In those cases where the public policy pendulum has swung away from arbitration, guiding criteria have included the pervasiveness of a regulatory scheme and a recognition that arbitrators are not bound by principles of substantive law or rules of evidence that governs the traditional litigation process-their duty is to reach a just result regardless of the technicalities. (Matter of Raisler, 32 N.Y.2d 274, 344 N.Y.S.2d 917, 298 N.E.2d 91 .) For example, public policy exceptions to arbitration have been found in controversies involving the enforcement of antitrust laws, (Matter of Aimcee, 21 N.Y.2d 621, 289 N.Y.S.2d 968, 237 N.E.2d 223  ), and claims concerning the liquidation of insolvent insurance companies. (Matter of Knickerbocker, 4 N.Y.2d 245, 173 N.Y.S.2d 602, 149 N.E.2d 885 .) In an action similar to the instant proceeding, the Appellate Division in Matter of Goldmar, 283 A.D. 935, 130 N.Y.S.2d 615 [1st Dept.1954], concerned with the health, safety and welfare of the citizenry, prevented a tenant from arbitrating an obligation to make repairs that violated the Multiple Dwelling Law.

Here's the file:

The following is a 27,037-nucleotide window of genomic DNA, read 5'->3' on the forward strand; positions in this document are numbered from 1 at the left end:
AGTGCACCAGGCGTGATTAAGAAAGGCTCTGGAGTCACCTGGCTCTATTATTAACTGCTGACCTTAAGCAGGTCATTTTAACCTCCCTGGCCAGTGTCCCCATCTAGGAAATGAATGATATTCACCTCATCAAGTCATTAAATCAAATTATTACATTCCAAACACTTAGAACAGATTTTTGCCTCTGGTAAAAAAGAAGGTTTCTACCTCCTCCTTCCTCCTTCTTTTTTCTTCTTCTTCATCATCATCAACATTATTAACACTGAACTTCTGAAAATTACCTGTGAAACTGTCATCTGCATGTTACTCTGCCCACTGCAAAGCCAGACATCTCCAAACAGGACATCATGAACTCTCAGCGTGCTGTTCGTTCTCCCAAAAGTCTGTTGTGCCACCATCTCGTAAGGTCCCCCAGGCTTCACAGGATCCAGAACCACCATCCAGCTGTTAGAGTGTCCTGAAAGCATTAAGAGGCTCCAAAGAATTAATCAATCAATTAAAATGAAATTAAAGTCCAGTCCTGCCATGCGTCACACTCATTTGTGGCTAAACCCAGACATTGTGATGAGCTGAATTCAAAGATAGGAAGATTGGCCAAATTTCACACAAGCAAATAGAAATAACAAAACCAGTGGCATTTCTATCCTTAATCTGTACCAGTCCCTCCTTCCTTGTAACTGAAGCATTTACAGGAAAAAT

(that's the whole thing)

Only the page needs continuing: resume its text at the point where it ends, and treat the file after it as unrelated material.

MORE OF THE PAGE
In weighing the public policy considerations against the parties' arbitration agreement, the court must examine the very purpose of an HP proceeding. In 1974, the New York State Legislature created a special part within the Civil Court of the City of New York, known as the Housing Part, to hear in a single forum all disputes involving the enforcement of state and local laws for the establishment and maintenance of housing standards. (N.Y. City Civ.Ct. Act § 110; see also N.Y.C. Housing Maintenance Code [Admin. Code] § 27-2115(h), (i); Parkchester v. Parkchester, 180 Misc.2d 548, 691 N.Y.S.2d 269 [Civ.Ct., Bronx Cty.1999].) Proceeding brought in this forum are referred to as “HP proceedings,” and the laws to be enforced include, but are not limited to, the Multiple Dwelling Law, the Housing Maintenance Code, the Building Code and the Health Code. Both the Multiple Dwelling Law and the Housing Maintenance Code contain preliminary sections that reveal the intent of the legislatures-that the housing stock of the State's cities be preserved and all occupants be afforded safe and healthy housing. (Dept. of Housing v. Metropolitan, 148 Misc.2d 956, 561 N.Y.S.2d 531 [Civ.Ct., Kings Cty.1990].) And despite the Civil Court's lack of general equitable jurisdiction, section 110(a)(4) of the Civil Court Act specifically provides the Housing Part with jurisdiction to issue injunctions and restraining orders for the enforcement of housing standards. Moreover, regardless of the relief originally sought by a party, section 110(c) provides that “the court may recommend or employ any remedy, program, procedure or sanction authorized by law for the enforcement of housing standards, if it believes they will be more effective to accomplish compliance or to protect and promote the public interest.”